shaking out the bed clothes, putting on socks, checking the rear view mirror why do they hurt?
These are tasks that are completely habitual and should be simple and safe. You may be surprised at how many people sight a simple task that they do every day as the catastrophic cause of their sudden onset of severe pain!
Most episodes of sudden onset pain are not quite what they seem. While it is possible to sprain a joint or strain a muscle out of the blue when changing the bedclothes its not usually the fault of the task itself. Most injuries like this have actually been happening slowly over an extended period of time. The thing is that your body will have been giving you little warnings – a niggle here, a stiffness there – that you have pointedly ignored. Probably because you are busy and you don’t have time for silly little aches and pains. So you continue to function, sub optimally, just below the pain threshold assuming that if you ignore it it will go away.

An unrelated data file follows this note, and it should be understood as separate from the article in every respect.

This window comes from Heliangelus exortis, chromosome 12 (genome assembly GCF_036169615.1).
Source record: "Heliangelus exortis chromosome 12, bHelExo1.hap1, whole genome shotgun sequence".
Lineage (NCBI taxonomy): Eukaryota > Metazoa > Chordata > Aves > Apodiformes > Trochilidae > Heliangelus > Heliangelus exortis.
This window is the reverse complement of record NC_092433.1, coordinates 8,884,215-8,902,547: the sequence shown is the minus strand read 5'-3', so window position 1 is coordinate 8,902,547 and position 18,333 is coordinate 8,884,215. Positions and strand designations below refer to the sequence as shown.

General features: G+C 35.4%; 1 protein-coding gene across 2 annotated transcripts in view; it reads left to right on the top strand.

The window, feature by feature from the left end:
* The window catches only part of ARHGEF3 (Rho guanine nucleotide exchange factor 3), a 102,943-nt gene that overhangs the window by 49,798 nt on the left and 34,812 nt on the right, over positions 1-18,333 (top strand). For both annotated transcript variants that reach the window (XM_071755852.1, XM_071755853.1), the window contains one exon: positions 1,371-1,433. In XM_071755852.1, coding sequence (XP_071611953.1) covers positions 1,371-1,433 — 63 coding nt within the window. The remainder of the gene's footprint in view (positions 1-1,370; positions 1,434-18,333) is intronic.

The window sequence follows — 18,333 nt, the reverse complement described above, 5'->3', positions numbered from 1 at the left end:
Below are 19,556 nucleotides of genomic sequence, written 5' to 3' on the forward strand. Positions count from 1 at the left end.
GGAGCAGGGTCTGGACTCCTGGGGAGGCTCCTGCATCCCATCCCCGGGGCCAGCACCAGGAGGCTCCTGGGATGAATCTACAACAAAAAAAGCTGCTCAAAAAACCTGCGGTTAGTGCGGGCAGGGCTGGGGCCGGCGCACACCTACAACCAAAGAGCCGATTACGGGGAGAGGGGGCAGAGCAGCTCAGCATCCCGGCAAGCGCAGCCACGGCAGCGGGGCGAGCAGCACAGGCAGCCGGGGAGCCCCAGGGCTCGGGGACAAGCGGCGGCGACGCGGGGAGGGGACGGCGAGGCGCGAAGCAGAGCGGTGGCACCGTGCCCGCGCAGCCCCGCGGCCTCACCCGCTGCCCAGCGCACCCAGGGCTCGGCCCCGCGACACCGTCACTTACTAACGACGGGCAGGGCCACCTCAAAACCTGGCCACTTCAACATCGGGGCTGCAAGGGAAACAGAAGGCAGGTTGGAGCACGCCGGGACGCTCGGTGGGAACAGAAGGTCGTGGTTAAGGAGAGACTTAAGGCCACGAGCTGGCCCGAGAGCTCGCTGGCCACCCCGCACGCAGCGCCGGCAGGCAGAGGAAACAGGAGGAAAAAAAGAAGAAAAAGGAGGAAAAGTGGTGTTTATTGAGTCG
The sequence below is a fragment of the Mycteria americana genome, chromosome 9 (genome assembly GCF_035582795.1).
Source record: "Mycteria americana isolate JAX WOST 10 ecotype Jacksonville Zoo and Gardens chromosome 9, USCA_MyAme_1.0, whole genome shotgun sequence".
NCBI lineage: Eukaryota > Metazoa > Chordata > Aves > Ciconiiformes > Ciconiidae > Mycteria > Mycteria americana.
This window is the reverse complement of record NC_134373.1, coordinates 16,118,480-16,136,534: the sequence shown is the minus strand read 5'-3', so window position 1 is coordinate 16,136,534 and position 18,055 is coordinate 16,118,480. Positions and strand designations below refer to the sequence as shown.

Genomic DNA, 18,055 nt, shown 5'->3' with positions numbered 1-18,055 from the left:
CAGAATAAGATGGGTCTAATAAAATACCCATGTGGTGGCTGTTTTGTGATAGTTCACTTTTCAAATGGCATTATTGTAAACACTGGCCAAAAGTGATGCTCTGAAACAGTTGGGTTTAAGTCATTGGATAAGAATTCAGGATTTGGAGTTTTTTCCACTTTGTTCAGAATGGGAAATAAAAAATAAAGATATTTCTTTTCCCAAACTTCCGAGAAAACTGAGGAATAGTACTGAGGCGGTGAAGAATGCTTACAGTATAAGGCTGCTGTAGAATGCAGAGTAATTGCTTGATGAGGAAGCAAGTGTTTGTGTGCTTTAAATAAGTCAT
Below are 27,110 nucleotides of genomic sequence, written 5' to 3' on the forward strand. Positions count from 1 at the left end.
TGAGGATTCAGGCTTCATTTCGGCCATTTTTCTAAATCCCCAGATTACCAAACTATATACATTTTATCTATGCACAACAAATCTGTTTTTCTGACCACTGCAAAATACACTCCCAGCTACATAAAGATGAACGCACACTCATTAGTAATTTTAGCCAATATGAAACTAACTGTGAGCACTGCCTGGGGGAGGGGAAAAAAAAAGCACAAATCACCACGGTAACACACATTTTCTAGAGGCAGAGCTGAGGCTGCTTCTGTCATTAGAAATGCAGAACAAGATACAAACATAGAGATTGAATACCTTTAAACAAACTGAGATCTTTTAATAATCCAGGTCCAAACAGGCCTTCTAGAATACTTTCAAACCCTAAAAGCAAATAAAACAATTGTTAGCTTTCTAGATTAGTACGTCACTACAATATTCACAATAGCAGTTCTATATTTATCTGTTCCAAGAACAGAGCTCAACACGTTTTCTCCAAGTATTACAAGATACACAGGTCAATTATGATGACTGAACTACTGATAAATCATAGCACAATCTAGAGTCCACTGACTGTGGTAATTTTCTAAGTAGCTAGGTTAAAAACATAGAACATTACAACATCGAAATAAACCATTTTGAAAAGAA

Then one day you shake out the bed clothes – an activity that requires sudden extension of the neck and spine. Or you stand on one foot and flex your spine while twisting to put on a sock. Maybe you look over your shoulder requiring your neck to rotate quickly to check on that bike you only just noticed and BAM! you get a sudden reminder that is impossible to ignore.
Once a problem is brought to our conscious attention by coming above the pain threshold we have to do something about it; take a pill, put ice on it, call the chiropractor. As we are human we also have to come up with a story for why it hurts so much, damn those bedsheets, I knew they’d kill me one day!
Should you avoid these tasks?
No! It’s not the task that is the cause of the pain, that was simply the straw that broke the proverbial camels back. In most cases there is a simple movement error that is relatively easy to spot and correct. What you need to do is pay attention to the niggles and aches and not wait for the catastrophic event before you seek some help.
This article may also help (some thoughts on pain)
Believing in your back is a great idea.